“Humans have already transformed ecosystems across the planet, and the rates of this transformation are increasing.   Nevertheless, it is possible, though challenging,  for both humanity and biodiversity to thrive in the Anthropocene.   The prospects for conserving and restoring biodiversity will depend on the priorities and effectiveness of human social systems.”

Link:

An Ecologist Explains His Contested View of Planetary Limits
By ANDREW C. REVKIN September 16, 2013

Other interesting articles:

NY Times Says Earth Has Unlimited Carrying Capacity, So Forget Climate Change and Party On, Homo Sapiens!
BY JOE ROMM

How to Survive a Mass Extinction – Even One Caused by Us
By ANDREW C. REVKIN
My original post from September 14, 2013 starts here:

This article is very interesting and agreeable to me. The author presents many important facts about the development of human society, of how science and technology have played, and could still play an important role in the growth of society and how we could further exceed the "natural population limits" of the earth. While the article points out some of these "perceived" ecological limits of the earth, the main idea is that in reality these limits are not as important as human creativity and the way in which we 'choose' to build society.

I wish the author would have had the opportunity to expand more about the real limits, technological and social. And how even now, despite the success of the propagation of our species, on our way here we left stranded roughly half the population despite many technological and social advances... And maybe how technology, misused, can be a double-edged sword.

Something that caught my attention was this paragraph:

"At their peak, those agricultural systems might have sustained as many as three billion people in poverty on near-vegetarian diets."

I was struck especially because according to statistics shown by Global Issues, almost 50% of the world's population now, or more than 3.5 billion live near or below the poverty line. [1] I guess not only we left them on the road, we left them living in prehistoric times.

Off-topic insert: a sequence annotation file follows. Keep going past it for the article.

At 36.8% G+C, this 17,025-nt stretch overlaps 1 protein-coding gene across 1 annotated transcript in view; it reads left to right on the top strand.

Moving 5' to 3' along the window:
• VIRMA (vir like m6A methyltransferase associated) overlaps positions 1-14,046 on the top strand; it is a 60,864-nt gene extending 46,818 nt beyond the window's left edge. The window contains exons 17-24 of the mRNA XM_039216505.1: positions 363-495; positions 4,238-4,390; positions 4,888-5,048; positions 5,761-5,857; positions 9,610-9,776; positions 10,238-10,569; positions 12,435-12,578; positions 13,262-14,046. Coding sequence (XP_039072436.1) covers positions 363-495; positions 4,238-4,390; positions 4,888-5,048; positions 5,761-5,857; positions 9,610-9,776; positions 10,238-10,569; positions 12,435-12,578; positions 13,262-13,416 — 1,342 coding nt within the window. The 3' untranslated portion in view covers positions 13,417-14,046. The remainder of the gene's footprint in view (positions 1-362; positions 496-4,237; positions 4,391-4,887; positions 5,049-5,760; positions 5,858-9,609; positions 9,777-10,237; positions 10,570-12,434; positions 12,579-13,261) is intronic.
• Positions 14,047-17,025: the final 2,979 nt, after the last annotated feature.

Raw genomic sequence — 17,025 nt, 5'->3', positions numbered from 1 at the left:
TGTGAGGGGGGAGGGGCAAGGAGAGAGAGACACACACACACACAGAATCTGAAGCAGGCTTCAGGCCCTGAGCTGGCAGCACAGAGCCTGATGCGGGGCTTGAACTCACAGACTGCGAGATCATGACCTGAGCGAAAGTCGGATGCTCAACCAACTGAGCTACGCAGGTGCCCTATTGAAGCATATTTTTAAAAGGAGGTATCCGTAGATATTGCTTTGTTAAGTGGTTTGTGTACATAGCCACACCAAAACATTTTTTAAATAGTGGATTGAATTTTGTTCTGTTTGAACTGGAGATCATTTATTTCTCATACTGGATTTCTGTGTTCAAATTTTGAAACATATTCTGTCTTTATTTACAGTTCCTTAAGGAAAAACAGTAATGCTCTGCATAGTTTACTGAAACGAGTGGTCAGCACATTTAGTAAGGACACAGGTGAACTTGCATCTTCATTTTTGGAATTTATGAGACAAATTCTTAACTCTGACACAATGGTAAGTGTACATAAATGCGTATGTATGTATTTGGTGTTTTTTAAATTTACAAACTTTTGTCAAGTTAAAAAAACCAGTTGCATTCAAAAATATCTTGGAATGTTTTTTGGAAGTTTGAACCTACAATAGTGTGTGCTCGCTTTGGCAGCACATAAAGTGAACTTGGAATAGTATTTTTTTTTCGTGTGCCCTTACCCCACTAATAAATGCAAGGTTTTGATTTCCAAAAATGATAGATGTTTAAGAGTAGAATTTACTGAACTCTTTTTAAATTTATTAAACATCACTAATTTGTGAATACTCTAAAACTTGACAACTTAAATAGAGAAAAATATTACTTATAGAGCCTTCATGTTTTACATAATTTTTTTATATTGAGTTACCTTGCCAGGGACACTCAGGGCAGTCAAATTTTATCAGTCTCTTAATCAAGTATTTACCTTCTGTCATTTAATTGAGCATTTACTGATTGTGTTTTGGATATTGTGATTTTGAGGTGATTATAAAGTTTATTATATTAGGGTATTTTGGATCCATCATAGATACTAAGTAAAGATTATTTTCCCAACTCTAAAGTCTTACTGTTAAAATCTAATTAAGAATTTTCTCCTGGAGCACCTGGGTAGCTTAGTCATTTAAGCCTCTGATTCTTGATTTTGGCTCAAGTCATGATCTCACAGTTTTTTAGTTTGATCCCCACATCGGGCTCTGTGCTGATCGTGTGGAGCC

What would be the likely impacts of implementing new growth inducing technologies, without first rescuing our 'forgotten' people?
Is growth for the sake of growth good enough for them?

I'll be looking for more writings from this author. "Muy" Interesting!

Oscar E.


Overpopulation Is Not the Problem

By ERLE C. ELLIS

September 13, 2013


My reference:
[1] Poverty Facts and Stats
http://www.globalissues.org/article/26/poverty-facts-and-stats


Update Dec 17, 2013

Using the Planet
Published: December 11, 2013

Even before the advent of agriculture, Homo sapiens kicked off an entirely new process of planetary change. Earth would never be the same. Instead of mere centuries, Erle C Ellis advances a broader view of the Anthropocene, over many millennia, and what that means for land stewardship.

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A #Geoengineering #Climate Issues blog - Geoingeniería by Oscar and Jocelyn Escobar is licensed under a Creative Commons Attribution-NonCommercial 4.0 International License.Licencia Creative Commons
A #Geoengineering #Climate Issues blog por Oscar y Jocelyn Escobar se distribuye bajo una Licencia Creative Commons Atribución-NoComercial 4.0 Internacional.